Another Opinion: Minnesota doing some things rights

Published 12:00 am Monday, November 15, 2004

As evidenced by the recently concluded campaign for state House seats, issues surrounding health care &045; the cost, affordability and access &045; emerged as key considerations when the Legislature convenes in January.

But while health care remains at the top of the policy agenda, we also must not forget the gains that we have made and the importance of maintaining the high level of health care to which Minnesotans are accustomed.

Minnesota tallied a good mark when an annual survey sponsored by United Health Foundation placed the state at the top of the nation as the healthiest state. The survey measures such things as number of citizens with health insurance, heart disease rates and infant mortality.

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That the Legislature cut eligibility for the state-sponsored MinnesotaCare health insurance program became a campaign issue in many races. But, as shown by the survey, Minnesota has a high number of its population under health insurance. Certainly, we must continue to work on as many ways as possible to extend health care coverage to the largest number of Minnesotans, but the No. 1 national rating puts us in a good position.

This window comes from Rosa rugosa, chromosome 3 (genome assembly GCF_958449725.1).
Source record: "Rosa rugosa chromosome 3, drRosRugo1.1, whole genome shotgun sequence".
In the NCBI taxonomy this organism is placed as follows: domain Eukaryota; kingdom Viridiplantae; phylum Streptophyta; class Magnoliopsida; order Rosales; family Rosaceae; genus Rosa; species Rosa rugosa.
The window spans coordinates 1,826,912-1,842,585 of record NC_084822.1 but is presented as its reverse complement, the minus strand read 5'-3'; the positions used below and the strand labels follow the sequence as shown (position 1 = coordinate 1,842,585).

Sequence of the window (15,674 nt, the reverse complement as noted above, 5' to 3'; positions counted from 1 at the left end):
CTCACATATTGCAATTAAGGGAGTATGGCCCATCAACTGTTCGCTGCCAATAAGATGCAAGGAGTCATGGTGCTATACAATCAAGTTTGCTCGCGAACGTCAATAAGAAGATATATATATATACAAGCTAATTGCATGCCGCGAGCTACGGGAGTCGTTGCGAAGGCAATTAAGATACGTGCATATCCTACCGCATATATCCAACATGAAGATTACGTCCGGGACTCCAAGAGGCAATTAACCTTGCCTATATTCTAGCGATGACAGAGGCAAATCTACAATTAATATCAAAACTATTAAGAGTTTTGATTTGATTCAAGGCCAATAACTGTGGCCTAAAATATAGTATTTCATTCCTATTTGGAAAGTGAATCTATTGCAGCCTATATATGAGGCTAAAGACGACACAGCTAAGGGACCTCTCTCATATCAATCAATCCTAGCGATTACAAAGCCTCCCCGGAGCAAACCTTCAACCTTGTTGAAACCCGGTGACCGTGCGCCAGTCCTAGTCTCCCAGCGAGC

In fact, the ratings make it 15 years in a row that Minnesota has been at the top or second in the nationwide rating.

The survey, however, does show some weaknesses for the state. Minnesota ranks 26th in the prevalence of obesity. Also problem areas are the availability of prenatal care and in health disparities, combining to show that only 45 percent of American Indian women receive adequate prenatal care compared to 79 percent for white women. That is a troubling statistic for our area, not only because of the high number of Indian families in the region but also because of the ready availability of top-notch medical services in the region. It is a statistic that should not be, and corrective policy must be found.

The rankings can be used by legislators to help frame overall health care policy, but they also should prove that what we’re doing isn’t all that bad either. As the healthiest state in the nation, we need to ensure that Minnesota stays that way without dismantling what obviously works.

(Pioneer (Bemidji))